A Blog by Jonathan Low


Jul 16, 2015

The Technology Diffusion Process Is Broken - And That's Created a Productivity Problem

Be agile, adaptive, disruptive, and above all, embrace change. 

That has  been the charge to any enterprise, large or small, global or local, since the beginning of the dotcom revolution.

And it worked pretty well for a while. But there has been a well-documented slowdown in productivity for the last decade or so. Further research is beginning to suggest that this is due to a slowing in the adoption of best practices and technologies.

Fault for that appears to lie primarily with the financialization of the economy and its incessant demands for cost-cutting rather than investment in improved processes. The larger point, as the following article suggests, is that you are going to pay one way or another - and that it is more beneficial to pay upfront by investing rather than suffering productivity failures later on. JL

Martin Sandbu reports in the Financial Times:

Innovation has not slowed down but the speed with which it spreads has. "Frontier productivity" - that of the most productive companies - has continued to grow briskly. But companies behind the frontier have become slower to adopt the best practices from leaders.
Knowing our unknowns on productivity Diane Coyle recently reflected on the great productivity debate in an FT blog post. A reminder of the stakes in this debate: across the western world, productivity has been on a slowing trend since the 1970s with particularly poor performance since the financial crisis. We don't understand well why this is (though the rise of finance may be one culprit). Consequently, we don't know how to get productivity growth to recover. Yet getting the answers right matters hugely to other policy areas, especially when to tighten monetary policy. Fed chair Janet Yellen made precisely this point in her testimony to Congress on Wednesday, when she suggested slow wage growth may be related to poor productivity rather than unused capacity in the economy. Gavyn Davies examined how this matters for the Fed in some detail last month.A new OECD report on the future of productivity contributes to doing precisely that, if in a slightly different dimension than the one Ms Coyle focuses on. The OECD researchers found that despite the broad slowdown in productivity growth, "frontier productivity" - that of the most productive companies - has continued to grow briskly. But companies behind the frontier have become slower to adopt the best practices from leaders (the WSJ RealTimeEconomics blog has a simple summary of the argument). The graphs below illustrate how the technological "diffusion machine" is sputtering, with frontier firms adding 30 to 50 percentage points more to labour productivity over a decade compared with the laggards.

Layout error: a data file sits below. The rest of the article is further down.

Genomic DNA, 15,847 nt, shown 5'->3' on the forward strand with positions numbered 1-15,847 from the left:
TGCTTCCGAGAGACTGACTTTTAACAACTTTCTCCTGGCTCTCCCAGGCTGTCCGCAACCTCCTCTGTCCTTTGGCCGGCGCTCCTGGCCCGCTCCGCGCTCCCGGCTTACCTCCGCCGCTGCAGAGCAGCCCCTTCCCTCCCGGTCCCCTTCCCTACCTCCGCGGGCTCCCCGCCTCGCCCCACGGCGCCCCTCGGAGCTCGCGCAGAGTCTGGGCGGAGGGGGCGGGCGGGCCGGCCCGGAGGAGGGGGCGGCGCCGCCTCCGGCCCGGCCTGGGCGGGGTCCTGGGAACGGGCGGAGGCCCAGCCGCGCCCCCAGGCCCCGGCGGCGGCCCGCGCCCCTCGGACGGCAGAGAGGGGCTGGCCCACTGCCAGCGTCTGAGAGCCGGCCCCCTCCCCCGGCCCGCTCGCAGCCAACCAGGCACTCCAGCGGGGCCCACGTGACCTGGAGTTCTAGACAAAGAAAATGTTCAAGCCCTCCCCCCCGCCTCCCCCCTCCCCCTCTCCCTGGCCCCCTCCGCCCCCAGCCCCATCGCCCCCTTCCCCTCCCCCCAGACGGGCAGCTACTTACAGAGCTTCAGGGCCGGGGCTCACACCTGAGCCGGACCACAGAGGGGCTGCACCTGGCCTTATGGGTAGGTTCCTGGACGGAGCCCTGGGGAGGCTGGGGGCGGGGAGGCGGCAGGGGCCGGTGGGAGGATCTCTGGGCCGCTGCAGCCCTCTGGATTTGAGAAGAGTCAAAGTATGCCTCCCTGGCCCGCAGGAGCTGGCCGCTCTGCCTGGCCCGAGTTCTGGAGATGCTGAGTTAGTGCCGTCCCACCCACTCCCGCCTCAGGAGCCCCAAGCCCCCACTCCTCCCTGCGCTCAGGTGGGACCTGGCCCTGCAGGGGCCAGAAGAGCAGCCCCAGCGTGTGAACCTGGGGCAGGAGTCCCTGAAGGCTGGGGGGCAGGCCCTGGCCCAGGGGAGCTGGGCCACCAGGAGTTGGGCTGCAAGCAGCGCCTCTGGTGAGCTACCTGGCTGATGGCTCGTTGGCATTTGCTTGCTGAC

The importance of realising the productivity potential within companies is clearly as important as allocating resources to the most productivity-enhancing sectors or even to the most efficient (or efficiency-improving) companies within sectors. In an earlier Free Lunch on productivity, we drew attention to the astonishing research measuring productivity within a single plant producing a simple product. Output per worker rose constantly and steadily without any changes to the production process, and the researchers found that "experimentation, or tweaking, seems to be behind the continual and gradual process of productivity growth". Conversely, the UK's particularly disappointing productivity experience in recent years is partly due to poor productivity growth within companies. The OECD is right to call for revival of the diffusion machine as a matter of urgency.


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